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  8. I believe a huge Pro in complementary and Alternative Medicine is it’s variety of treatments and accommodations to individual clients. It seems that CAM could tailor to the preferences of the clients and their unique needs and levels of comfort. It also seems attainable for almost everyone getting the treatment desired. According to Cochran CAM is a broad domain of healing health resources that encompasses all health systems, modalities and practices and their accompanying theories and beliefs, other than those intrinsic to the politically dominant healthy system of a particular society or culture in a given historical period. It includes many types of alternative therapy such as homeopathy, Ayurveda mediation, hypnosis, herbal remedies, massage and energy therapies.
    A Con of CAM would be it’s research data being insufficient to prove their absolute effectiveness. This may leave doubt in peoples mind going into seeking this type of treatment. Something else that stood out to me as a Con when it came to herbal remedies that could have “detrimental” side effects and can result in serious interactions with commonly used medications. I also think of it’s commitment level and that it’s not a “one-stop” remedy or fix, it would have to be a form of change of lifestyle and continuance in one’s life. I don’t know that many people can commit to that if needed. With that said, I believe con would be that it does promote healthy habits of lifestyle.
    When working with my client I would definitely give CAM as an option for healing to my clients. I would go into detail and tell them about certain methods that may be best for them according to their history background and culture. I would also explain the limitations in research and data when it comes to CAM as well. I would leave it as “food for thought” and let them explore if it is something that they can believe in and connect with and assist in thier well being.

  9. There are many pro’s associated with the use of complementary and alternative medicine (CAM). CAM therapies are widely used around the world and research has confirmed that patient satisfaction with CAM is very high. The use of herbal supplements, acupuncture, and mind-body techniques such as the use of biofeedback, and meditation are relatively common among individuals diagnosed with psychiatric disorders. Research has also shown that cancer patients who have used CAM reports psychological benefits such as gaining hope and optimism. Physicians who practice CAM also reports getting benefits both for their patients and themselves. Sufficient data supports the complementary use of acupuncture for the treatment of addiction, fibromyalgia, and low back pain while other studies favors acupuncture treatment for headaches, musculoskeletal, and neck pain. Acupuncture is also an option for patients who are at risk for side effects associated with pain medication use.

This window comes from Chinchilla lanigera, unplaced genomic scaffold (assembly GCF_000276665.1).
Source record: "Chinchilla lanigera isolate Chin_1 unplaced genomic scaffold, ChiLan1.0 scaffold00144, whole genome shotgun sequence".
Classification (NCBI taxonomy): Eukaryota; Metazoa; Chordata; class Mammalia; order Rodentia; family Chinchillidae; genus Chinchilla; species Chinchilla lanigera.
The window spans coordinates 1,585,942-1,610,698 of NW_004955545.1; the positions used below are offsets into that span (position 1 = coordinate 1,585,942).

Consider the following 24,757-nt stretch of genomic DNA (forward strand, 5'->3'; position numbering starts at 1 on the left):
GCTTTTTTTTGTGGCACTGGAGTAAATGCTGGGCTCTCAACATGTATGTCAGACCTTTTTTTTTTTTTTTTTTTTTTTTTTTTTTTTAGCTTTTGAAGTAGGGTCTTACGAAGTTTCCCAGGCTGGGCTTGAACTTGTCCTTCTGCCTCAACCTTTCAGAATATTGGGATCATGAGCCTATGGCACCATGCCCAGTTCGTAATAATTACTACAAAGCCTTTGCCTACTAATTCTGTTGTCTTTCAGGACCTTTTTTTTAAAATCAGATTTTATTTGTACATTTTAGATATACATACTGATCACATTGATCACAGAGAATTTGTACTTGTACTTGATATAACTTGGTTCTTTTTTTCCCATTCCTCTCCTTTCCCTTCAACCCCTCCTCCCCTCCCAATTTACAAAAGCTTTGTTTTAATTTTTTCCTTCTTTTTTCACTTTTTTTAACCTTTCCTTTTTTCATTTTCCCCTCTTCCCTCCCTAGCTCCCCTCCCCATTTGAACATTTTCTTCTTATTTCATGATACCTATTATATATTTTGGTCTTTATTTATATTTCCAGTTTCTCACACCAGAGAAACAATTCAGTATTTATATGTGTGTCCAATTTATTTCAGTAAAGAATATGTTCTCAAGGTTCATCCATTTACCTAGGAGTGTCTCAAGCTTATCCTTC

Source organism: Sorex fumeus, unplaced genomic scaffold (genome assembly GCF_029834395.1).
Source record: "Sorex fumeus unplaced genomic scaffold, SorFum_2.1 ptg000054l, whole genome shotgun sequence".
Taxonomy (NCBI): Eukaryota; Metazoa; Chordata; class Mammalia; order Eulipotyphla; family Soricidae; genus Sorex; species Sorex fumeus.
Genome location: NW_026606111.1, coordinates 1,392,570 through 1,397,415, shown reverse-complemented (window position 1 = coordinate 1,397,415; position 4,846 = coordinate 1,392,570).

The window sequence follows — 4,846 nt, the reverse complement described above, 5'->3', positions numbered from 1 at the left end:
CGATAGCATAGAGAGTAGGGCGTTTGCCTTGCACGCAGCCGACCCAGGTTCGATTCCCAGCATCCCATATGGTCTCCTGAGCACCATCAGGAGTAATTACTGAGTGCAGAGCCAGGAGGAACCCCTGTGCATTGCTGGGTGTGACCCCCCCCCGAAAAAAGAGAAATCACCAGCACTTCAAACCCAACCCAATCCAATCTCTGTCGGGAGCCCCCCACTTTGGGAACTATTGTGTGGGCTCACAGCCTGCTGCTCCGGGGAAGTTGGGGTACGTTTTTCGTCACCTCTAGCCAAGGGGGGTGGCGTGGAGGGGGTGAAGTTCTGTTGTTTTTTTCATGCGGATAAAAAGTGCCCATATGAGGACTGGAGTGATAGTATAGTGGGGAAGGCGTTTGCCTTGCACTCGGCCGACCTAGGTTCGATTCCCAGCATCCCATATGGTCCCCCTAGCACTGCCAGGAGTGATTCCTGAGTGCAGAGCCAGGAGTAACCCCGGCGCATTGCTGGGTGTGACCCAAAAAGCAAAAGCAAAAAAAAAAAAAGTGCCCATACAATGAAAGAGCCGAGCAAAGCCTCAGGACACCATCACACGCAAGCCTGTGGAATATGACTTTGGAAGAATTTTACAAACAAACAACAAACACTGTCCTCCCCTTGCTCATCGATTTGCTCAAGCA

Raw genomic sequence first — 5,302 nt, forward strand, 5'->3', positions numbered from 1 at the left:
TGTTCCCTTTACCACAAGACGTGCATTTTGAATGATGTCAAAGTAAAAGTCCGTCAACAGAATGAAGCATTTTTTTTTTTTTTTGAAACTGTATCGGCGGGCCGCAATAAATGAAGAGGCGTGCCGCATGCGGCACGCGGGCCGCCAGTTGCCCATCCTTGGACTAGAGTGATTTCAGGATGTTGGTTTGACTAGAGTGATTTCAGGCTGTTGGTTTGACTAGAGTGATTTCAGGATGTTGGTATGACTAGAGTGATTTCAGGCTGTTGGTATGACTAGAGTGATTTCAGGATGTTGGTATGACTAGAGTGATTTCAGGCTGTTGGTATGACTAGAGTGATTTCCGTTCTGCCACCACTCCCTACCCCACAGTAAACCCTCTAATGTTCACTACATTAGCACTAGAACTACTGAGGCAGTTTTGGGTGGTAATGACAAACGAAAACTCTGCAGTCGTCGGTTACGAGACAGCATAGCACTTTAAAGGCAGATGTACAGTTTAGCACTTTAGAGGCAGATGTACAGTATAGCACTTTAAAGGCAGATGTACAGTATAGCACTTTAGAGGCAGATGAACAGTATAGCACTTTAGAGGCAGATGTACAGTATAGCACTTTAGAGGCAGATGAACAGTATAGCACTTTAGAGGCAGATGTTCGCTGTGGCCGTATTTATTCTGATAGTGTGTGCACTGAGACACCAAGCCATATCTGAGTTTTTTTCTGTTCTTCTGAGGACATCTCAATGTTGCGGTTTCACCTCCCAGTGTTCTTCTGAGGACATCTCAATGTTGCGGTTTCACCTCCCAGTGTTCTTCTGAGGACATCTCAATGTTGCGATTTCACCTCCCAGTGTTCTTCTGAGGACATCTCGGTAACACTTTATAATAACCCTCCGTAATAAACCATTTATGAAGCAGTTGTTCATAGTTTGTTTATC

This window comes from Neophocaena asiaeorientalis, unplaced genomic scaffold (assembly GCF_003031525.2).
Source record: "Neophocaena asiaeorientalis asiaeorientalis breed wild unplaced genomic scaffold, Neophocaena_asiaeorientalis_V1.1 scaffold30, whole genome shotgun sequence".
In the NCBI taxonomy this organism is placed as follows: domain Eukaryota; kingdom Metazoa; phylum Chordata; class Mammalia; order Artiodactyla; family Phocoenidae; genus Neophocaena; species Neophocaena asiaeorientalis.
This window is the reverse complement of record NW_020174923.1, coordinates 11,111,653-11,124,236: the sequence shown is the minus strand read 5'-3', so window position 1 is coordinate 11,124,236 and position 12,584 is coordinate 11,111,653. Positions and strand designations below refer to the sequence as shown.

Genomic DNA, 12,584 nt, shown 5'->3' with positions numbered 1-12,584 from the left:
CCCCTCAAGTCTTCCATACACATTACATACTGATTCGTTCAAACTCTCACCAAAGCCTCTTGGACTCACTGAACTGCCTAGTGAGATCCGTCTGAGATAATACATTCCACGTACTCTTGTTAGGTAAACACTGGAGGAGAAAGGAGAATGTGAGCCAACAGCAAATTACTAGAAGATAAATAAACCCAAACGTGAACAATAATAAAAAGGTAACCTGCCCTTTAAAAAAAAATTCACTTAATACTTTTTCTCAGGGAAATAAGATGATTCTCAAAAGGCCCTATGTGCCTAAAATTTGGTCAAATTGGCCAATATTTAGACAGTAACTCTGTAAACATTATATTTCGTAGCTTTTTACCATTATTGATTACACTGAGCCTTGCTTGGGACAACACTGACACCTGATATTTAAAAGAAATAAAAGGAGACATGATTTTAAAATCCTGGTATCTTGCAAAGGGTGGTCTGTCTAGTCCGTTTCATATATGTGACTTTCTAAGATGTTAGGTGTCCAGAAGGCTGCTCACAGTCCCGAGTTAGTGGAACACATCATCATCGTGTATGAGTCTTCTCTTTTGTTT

Homeopathy is considered to be a safe treatment that lacks the potential for life threatening side effects. Homeopathy can be used by pregnant women, the elderly and children without causing any harm. Many patients with anxiety and depression also use homeopathy. Studies have proven that Ayurvedic treatments including mind body interventions such as meditation and various forms of yoga to have physiological functions. Yoga has shown to have affected on fitness measures, and improvement in patients with chronic diseases such as psoriasis, hypertension, and headaches. There is also some evidence that supports vitamin B6 supplements to help people with autism and premenstrual syndrome. Many nutritional and dietary approaches are claimed to be beneficial for mental health and related problems. Relaxation techniques have been found to be effective for insomnia, chronic pain and anxiety associated with stress situations such as receiving chemotherapy. Evidence shows that both relaxation techniques and hypnosis can effectively reduce anxiety, and help patients with chronic pain, insomnia, and panic disorders. In addition, hypnosis can successfully complement the effects of cognitive behavioral therapy for treatment of phobia and obesity.

    There are also some con’s associated with CAM therapies. Although there are many CAM therapies, some have very little to offer or might even be harmful to patients. Excessive doses of vitamins, certain herbal supplements and their interaction with conventional medications can produce serious side effects. Evidence is still lacking for some complementary and alternative medicine in the treatment of major psychiatric disorders. Manufacturing standards regulating the quality and production of herbal remedies do not exist. Therefore, adverse reactions to herbal supplements are becoming more noticeable. In order to provide appropriate guidance to patients, physicians must become more knowledgeable about the commonly used herbal products, their benefits and limitations. Many health care providers including physicians still remain unfamiliar or skeptical about the usefulness and limitations of CAM despite the research findings. They must become informed practitioners so that they can provide appropriate and meaningful advice to patients concerning benefits and limitations.